Teams would play every member of their group at least twice. The top two teams from each group advance into the final eight, which then unfolds like a normal postseason with best-of-seven series. Teams would essentially advance from group play into the second round of the playoffs.

This would mitigate one worry several executives have about play-in tournaments: that they might give teams at the bottom of the playoff picture a head start ramping up toward game speed — and perhaps an early advantage when they face superior teams who have been in exhibition game/practice mode. I’m not sure how legitimate that concern is, but it’s out there, and the World Cup conceit addresses it.

Several teams have objected to the World Cup concept on the grounds that it makes it too easy for current lottery teams to “steal” a second-round playoff spot with one strong week of play (and/or one slump from a playoff team, or basketball gods forbid, one positive test to the wrong player).

There are some grounds to that gripe. It seems to be more about not rewarding sub-.500 teams than the current top seven protecting some huge advantage. Does Boston, for instance, have a better chance of advancing into the final eight via this theoretical pool play or by beating the Philadelphia 76ers — its first-round opponent if you freeze the standings — in a neutral-site seven-game series? Is Indiana better off taking its shot in pool play, or against Miami in a best-of-seven tilt?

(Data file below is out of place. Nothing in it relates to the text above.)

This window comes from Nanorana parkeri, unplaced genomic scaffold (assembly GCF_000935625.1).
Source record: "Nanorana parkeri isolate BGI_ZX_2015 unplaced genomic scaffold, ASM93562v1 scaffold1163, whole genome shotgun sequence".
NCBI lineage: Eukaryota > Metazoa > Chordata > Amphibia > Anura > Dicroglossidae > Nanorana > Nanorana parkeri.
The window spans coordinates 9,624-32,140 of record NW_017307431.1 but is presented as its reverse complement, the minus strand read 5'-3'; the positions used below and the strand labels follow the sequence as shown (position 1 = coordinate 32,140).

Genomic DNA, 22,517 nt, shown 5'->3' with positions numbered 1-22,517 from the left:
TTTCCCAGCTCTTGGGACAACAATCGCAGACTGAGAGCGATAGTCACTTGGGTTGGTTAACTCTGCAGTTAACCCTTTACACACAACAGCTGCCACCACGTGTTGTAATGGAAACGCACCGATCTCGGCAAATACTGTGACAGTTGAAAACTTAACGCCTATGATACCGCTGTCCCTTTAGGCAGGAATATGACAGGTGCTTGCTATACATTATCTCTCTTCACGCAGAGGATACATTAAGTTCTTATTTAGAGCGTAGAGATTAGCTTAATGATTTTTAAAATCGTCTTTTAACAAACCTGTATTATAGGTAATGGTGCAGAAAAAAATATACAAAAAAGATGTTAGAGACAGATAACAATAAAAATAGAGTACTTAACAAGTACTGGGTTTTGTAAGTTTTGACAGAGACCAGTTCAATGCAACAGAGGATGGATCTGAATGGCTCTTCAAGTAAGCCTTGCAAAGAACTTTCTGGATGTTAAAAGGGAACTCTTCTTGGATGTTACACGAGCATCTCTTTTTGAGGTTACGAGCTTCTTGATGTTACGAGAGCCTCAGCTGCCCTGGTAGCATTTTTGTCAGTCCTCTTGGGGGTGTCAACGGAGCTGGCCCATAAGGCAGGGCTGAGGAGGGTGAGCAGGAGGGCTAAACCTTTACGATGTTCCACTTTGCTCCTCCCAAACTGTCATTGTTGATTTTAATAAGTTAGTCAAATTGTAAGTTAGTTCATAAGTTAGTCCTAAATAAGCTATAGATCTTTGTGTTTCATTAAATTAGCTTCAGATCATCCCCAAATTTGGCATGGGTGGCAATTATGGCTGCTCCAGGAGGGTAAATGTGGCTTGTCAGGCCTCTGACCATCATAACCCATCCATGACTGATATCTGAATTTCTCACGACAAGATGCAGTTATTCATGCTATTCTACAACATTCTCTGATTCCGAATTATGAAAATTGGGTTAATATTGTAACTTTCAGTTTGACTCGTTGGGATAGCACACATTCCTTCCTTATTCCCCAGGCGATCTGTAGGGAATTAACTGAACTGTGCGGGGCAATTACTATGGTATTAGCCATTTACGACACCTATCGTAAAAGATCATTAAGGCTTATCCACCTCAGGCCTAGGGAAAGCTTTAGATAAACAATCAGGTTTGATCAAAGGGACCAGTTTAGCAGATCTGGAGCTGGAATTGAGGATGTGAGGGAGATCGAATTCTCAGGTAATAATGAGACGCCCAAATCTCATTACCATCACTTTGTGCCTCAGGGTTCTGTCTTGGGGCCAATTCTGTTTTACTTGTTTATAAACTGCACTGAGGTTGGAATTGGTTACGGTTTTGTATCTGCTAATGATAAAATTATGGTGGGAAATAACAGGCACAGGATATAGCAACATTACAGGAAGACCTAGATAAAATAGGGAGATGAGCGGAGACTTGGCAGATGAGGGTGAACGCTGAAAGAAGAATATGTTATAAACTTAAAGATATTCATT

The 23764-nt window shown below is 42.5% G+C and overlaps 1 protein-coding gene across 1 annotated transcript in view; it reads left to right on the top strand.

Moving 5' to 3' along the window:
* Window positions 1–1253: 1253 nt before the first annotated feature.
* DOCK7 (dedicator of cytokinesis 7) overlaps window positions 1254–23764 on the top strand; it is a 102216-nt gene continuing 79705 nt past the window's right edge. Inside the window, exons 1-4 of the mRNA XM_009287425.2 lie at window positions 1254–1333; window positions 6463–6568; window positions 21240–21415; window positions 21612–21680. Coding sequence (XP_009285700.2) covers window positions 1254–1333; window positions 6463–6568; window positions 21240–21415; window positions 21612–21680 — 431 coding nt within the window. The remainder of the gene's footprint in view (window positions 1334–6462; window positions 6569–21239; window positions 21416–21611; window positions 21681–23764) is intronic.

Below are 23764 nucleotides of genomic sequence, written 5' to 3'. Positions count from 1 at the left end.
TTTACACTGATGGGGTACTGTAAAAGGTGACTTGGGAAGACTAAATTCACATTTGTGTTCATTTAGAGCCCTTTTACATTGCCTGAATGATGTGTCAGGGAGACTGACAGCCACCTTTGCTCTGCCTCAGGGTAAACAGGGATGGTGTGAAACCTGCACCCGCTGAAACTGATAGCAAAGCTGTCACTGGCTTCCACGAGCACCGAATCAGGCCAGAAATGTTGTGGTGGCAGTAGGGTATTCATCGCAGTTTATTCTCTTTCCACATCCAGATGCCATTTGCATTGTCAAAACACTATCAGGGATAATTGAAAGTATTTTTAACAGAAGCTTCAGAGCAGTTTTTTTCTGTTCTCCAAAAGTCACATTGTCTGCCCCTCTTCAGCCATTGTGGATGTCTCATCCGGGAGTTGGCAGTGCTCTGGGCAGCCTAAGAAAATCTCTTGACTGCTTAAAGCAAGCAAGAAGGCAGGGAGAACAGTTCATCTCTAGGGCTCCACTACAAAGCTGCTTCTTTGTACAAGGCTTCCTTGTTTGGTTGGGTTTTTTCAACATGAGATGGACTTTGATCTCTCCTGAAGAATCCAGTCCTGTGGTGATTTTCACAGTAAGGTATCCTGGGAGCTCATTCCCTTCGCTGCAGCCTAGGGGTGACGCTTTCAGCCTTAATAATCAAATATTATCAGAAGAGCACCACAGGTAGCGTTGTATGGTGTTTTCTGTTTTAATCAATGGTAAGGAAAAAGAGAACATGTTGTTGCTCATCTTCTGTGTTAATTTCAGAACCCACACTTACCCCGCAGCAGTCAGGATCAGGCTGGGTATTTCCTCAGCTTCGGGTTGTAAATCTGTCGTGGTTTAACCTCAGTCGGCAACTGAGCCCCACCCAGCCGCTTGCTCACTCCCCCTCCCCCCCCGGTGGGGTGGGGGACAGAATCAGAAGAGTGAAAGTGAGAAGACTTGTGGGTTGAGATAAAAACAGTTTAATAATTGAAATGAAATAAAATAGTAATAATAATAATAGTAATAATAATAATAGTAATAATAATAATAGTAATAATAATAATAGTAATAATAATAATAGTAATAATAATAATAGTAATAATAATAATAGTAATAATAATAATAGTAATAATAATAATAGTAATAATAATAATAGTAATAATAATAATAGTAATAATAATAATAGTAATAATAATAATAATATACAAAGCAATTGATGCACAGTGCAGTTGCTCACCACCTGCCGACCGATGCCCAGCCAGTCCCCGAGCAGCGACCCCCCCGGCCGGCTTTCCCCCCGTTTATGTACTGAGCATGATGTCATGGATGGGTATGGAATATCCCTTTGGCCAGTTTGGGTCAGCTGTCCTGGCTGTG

The NBA could also weight group standings to give the best regular-season teams an edge. If a win in group play counts for a certain number of points in the standings, then perhaps the team in each group with the best regular-season record — or the top two teams — might start group play with a small points advantage. The NBA could even factor in point differential to make it harder for current non-playoff teams to escape group play.

At that point, we’ve veered far outside “normal” NBA basketball. Nothing is normal right now, but once you pile weighted point systems atop unfamiliar competition structures, you trend toward gimmickry — and raise questions about asterisks and legitimacy. All these formats require collective bargaining.

If the NBA is determined to bring back more than 16 teams — and if there is a will to come back among the players, coaches, and staff comprising those extra teams — some play-in tournament seems the most logical method. There is no version that will satisfy everyone.